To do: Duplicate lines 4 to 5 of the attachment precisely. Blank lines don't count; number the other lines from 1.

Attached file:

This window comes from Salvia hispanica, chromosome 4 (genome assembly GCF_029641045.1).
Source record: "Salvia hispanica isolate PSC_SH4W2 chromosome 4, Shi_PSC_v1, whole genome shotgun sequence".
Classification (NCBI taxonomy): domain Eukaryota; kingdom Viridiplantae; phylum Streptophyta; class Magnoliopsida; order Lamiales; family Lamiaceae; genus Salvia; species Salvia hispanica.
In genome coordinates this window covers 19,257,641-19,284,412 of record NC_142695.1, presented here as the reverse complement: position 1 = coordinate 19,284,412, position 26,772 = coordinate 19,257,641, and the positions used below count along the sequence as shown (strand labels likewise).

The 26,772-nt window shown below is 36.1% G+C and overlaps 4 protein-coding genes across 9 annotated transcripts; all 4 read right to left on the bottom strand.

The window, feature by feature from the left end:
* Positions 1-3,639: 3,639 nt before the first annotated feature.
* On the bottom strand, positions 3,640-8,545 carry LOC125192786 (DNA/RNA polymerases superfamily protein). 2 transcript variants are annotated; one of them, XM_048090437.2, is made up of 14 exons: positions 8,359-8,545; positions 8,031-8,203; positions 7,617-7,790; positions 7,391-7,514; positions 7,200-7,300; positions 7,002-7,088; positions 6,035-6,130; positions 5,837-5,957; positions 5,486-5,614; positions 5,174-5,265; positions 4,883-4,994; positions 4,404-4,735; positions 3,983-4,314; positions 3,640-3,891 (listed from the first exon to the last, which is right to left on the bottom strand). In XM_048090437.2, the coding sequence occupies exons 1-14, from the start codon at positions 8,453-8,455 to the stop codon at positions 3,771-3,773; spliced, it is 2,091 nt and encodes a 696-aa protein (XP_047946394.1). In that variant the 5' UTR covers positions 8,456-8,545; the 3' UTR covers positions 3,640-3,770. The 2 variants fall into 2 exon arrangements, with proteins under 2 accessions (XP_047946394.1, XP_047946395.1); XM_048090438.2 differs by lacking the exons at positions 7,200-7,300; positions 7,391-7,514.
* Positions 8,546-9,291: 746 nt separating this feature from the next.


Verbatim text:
In genome coordinates this window covers 19,257,641-19,284,412 of record NC_142695.1, presented here as the reverse complement: position 1 = coordinate 19,284,412, position 26,772 = coordinate 19,257,641, and the positions used below count along the sequence as shown (strand labels likewise).

The 26,772-nt window shown below is 36.1% G+C and overlaps 4 protein-coding genes across 9 annotated transcripts; all 4 read right to left on the bottom strand.